Reason 6: Multiple Literary Forms 

Repeated as miracle (John 20), creed (1 Corinthians 15:4), didactic (see Acts 2:24-32), and apocalyptic.

Reason 7: The Reason The Women Went To The Tomb – Historical Fit/Coherence

The reason the gospels say the women even went down to the tomb to begin with lends credence to the accounts. It was a standard practice of Jews to anoint the bodies of dead friends and family members. Why the women didn’t go on Saturday is very likely due to the fact that it was the Sabbath, the shops were closed, and they couldn’t buy perfumes and ointments with which to anoint the body. They would have had to wait until Sunday when the shops were open before they could get the perfumes to anoint Jesus’ body. See Mark 16:1-5, Luke 23:56-24:1-3.

So, the principle of historical fit (also known as The Principle Of Coherence) is applicable here. 4 

Reason 8: Archeological Evidence Presents An Edict That Makes The Most Sense In Light Of Jesus’ Tomb Being Empty 

Dr. Frank Turek and Dr. Norman Geisler make mention of this in their book I Don’t Have Enough Faith To Be An Atheist. Geisler also makes mention of this in another work. He wrote: “A slab of stone was found in Nazareth in 1878, inscribed with a decree from Emperor Claudius (A.D. 41-54) that no graves should be disturbed or bodies extracted or moved. This type of decree is not uncommon, but the startling fact is that here “the offender [shall] be sentenced to capital punishment on [the] charge of violation of [a] sepulchre” (Hemer, BASHH, 155). Other notices warned of a fine, but death for disturbing graves? A likely explanation is that Claudius, having heard of the Christian doctrine of resurrection and Jesus’ empty tomb while investigating the riots of A.D. 49, decided not to let any such report surface again. This would make sense in light of the Jewish argument that the body had been stolen (Matt. 28:11-15). This is early testimony to the strong and persistent belief that Jesus rose from the dead.” 5

Why would Claudius issue the death penalty for disturbing graves? That seems like an extreme overreaction. However, as Geisler said in the citation above, it makes sense if Claudius knew of the Jewish polemic against Jesus’ empty tomb and was trying to prevent any alleged resurrections from occurring again.

Reason 9: Jesus’ Tomb Was Never Venerated As A Shrine 

The philosopher and apologist J.P Moreland explains that: “In Palestine during the days of Jesus, at least fifty tombs of prophets or other holy persons served as sites of religious worship and veneration. However, there is no good evidence that such a practice was ever associated with Jesus’ tomb. Since this was customary, and since Jesus was a fitting object of veneration, why were such religious activities not conducted at his tomb? The most reasonable answer must be that Jesus’ body was not in his tomb, and thus the tomb was not regarded as an appropriate site for such veneration. . . . It seems, then, the lack of veneration at the tomb of Jesus is powerful evidence that the tomb was empty.” 6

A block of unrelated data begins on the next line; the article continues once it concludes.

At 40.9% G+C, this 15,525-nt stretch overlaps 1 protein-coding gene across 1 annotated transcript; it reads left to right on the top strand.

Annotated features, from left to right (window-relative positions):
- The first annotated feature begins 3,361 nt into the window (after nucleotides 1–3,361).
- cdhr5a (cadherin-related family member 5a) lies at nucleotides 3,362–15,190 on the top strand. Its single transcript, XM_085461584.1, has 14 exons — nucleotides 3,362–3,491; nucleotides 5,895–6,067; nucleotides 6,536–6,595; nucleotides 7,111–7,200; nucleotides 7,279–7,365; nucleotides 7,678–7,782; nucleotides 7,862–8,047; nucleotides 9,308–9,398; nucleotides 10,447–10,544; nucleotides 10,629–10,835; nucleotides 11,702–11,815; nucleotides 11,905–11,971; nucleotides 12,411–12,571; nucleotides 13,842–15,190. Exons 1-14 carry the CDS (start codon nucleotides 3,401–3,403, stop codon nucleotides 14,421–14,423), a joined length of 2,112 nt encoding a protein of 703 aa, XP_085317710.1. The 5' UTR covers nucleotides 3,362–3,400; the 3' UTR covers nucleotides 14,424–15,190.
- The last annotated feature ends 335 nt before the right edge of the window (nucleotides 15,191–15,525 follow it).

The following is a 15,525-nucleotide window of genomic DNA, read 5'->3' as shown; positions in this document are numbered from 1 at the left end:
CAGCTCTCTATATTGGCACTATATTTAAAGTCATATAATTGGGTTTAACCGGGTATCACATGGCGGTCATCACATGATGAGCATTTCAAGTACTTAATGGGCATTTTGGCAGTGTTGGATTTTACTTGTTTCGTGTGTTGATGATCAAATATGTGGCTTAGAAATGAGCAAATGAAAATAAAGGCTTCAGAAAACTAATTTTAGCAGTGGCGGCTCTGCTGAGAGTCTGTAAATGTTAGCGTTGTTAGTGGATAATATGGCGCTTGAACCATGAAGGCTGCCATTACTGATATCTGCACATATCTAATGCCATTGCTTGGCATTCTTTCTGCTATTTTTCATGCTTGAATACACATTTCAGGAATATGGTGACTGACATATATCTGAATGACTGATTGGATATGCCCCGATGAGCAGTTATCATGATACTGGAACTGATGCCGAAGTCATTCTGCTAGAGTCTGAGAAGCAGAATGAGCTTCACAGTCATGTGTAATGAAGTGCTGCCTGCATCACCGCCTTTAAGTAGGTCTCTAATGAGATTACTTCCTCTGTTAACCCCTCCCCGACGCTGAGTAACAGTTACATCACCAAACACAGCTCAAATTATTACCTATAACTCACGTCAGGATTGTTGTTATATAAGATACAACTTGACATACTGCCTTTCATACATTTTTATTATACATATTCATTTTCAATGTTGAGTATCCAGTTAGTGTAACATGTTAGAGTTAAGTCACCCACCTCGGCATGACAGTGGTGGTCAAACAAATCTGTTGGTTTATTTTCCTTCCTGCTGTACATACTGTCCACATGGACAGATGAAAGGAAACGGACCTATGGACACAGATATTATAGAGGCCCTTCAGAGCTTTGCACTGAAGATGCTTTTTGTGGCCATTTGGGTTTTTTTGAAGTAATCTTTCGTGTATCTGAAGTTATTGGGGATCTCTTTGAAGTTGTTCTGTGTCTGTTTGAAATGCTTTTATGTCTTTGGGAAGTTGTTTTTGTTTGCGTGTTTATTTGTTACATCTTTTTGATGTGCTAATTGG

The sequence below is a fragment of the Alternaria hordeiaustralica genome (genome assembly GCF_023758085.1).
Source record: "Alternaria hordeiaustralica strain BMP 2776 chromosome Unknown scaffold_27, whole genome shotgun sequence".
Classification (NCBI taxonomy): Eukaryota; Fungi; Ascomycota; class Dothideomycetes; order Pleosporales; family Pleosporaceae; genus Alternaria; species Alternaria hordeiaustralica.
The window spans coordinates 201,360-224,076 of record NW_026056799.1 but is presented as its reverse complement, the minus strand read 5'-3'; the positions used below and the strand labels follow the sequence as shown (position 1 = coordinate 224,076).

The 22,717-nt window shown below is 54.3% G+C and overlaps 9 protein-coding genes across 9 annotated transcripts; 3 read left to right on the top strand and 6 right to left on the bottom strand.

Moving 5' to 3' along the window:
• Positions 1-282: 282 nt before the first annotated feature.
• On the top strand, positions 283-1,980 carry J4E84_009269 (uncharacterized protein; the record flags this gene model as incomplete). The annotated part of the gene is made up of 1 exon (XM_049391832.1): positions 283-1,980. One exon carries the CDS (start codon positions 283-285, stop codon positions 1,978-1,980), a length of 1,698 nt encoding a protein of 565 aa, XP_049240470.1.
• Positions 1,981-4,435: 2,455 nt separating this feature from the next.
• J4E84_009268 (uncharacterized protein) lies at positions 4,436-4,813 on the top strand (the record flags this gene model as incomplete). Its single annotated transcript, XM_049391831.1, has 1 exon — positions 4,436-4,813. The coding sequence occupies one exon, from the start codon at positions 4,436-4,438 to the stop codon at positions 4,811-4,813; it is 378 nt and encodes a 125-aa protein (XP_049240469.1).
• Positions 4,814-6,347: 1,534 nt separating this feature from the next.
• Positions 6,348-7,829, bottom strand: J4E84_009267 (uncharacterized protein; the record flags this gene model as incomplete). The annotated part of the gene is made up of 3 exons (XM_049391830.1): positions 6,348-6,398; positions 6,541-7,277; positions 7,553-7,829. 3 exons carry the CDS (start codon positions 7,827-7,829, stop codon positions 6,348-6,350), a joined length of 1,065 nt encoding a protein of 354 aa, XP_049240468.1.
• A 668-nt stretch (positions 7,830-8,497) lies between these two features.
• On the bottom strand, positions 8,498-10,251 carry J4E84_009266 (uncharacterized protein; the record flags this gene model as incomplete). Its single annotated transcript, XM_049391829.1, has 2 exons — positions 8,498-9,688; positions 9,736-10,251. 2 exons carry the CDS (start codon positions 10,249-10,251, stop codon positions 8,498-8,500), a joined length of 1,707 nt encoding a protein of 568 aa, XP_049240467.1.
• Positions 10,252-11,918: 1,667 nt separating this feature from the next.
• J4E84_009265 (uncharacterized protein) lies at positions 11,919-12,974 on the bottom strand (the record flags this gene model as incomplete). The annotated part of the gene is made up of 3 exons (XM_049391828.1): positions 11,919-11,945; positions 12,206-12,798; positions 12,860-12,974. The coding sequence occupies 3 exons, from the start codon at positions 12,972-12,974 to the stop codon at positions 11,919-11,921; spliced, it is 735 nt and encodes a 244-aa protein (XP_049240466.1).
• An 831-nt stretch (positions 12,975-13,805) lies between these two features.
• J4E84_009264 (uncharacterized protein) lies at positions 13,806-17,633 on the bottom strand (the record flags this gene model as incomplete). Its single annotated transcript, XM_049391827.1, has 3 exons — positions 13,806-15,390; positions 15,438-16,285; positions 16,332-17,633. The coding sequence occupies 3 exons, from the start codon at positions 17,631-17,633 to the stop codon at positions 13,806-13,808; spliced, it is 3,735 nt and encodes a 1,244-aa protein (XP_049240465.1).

We have seen in this blog post that the empty tomb has a lot of historical evidence in it’s favor. It is this evidence that has lead 75% of scholars and historians, both Christian and non-Christian to accept the empty tomb as a historical fact. Former Oxford University church historian William Wand writes, “All the strictly historical evidence we have is in favor of [the empty tomb], and those scholars who reject it ought to recognize that they do so on some other ground than that of scientific history.” 7

Do we have enough evidence to conclude that Jesus rose from the dead? No. If the empty tomb were all the evidence we had, we would not be justified in concluding that Jesus rose from the dead. After all, an empty tomb can be accounted for in any number of ways. It will only be when the empty tomb is combined with the 3 other minimal facts we’ll look at in this blog series (the postmortem appearances to the disciples, Paul, and James), that we’ll see that the inference to the resurrection is justified.


1: Gary Habermas and Michael Licona responded to this objection in their book “The Case For The Resurrection Of Jesus” and in the footnotes, they said they got this information from the Medical Examiner’s Office for the Commonwealth of Virginia. Habermas and Licona said “The physician in charge said that even in Virginia, which has a climate warm and damp enough to promote quick decomposition, an unprepared corpse undergoing a normal rate of decomposition should still after fifty days have its hair and an identifying stature. The wounds would ‘definitely’ be identifiable. Thus, a corpse in a much worse state than what would be expected for arid Jerusalem would still be identifiable after fifty days.” — Habermas, Gary R.; Licona, Michael R.. The Case for the Resurrection of Jesus (p. 287). Kregel Publications. Kindle Edition.

2: William Lane Craig, “The Resurrection Of Jesus”,

3: William Lane Craig, “Evidence For Jesus’ Resurrection”, from a lecture given at Southhampton Civic Hall UK,

4: Byron R. McCane, “Burial Practices in First Century Palestine”, n.p. [cited 16 Nov 2017]. Online:

5: Norman Geisler, When Skeptics Ask: A Handbook on Christian Evidences (1990), p. 206. The exact same paragraph appears even more recently in Geisler’s Baker Encyclopedia of Christian Apologetics (1998), p. 48.

6: J.P Moreland, “Scaling The Secular City”, Bakerback Academic, pages 161–162

7: William Wand, Christianity: A Historical Religion? (Valley Forge, Pa.: Judson, 1972), 93– 94.